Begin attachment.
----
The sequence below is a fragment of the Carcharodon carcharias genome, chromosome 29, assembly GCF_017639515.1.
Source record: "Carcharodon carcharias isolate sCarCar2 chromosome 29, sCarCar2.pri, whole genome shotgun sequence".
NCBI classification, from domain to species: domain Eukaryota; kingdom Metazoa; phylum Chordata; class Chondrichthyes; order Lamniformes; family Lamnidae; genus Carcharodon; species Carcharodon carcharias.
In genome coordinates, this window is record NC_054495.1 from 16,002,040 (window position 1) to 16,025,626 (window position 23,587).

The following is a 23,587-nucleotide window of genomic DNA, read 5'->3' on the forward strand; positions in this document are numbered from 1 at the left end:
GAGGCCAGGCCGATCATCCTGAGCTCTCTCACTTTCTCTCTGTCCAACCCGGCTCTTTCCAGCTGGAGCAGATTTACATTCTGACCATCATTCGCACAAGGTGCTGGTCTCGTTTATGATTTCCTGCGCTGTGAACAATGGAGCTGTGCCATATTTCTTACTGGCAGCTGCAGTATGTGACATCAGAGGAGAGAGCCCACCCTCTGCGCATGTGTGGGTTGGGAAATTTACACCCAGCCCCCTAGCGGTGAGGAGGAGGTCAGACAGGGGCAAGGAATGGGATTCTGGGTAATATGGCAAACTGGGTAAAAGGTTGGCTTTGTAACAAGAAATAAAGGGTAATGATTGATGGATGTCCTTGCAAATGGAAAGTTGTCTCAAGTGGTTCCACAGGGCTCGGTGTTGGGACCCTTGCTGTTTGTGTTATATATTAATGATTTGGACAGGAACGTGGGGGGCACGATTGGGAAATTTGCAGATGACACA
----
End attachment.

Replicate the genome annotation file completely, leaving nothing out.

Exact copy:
The sequence below is a fragment of the Carcharodon carcharias genome, chromosome 29, assembly GCF_017639515.1.
Source record: "Carcharodon carcharias isolate sCarCar2 chromosome 29, sCarCar2.pri, whole genome shotgun sequence".
NCBI classification, from domain to species: domain Eukaryota; kingdom Metazoa; phylum Chordata; class Chondrichthyes; order Lamniformes; family Lamnidae; genus Carcharodon; species Carcharodon carcharias.
In genome coordinates, this window is record NC_054495.1 from 16,002,040 (window position 1) to 16,025,626 (window position 23,587).

The following is a 23,587-nucleotide window of genomic DNA, read 5'->3' on the forward strand; positions in this document are numbered from 1 at the left end:
GAGGCCAGGCCGATCATCCTGAGCTCTCTCACTTTCTCTCTGTCCAACCCGGCTCTTTCCAGCTGGAGCAGATTTACATTCTGACCATCATTCGCACAAGGTGCTGGTCTCGTTTATGATTTCCTGCGCTGTGAACAATGGAGCTGTGCCATATTTCTTACTGGCAGCTGCAGTATGTGACATCAGAGGAGAGAGCCCACCCTCTGCGCATGTGTGGGTTGGGAAATTTACACCCAGCCCCCTAGCGGTGAGGAGGAGGTCAGACAGGGGCAAGGAATGGGATTCTGGGTAATATGGCAAACTGGGTAAAAGGTTGGCTTTGTAACAAGAAATAAAGGGTAATGATTGATGGATGTCCTTGCAAATGGAAAGTTGTCTCAAGTGGTTCCACAGGGCTCGGTGTTGGGACCCTTGCTGTTTGTGTTATATATTAATGATTTGGACAGGAACGTGGGGGGCACGATTGGGAAATTTGCAGATGACACA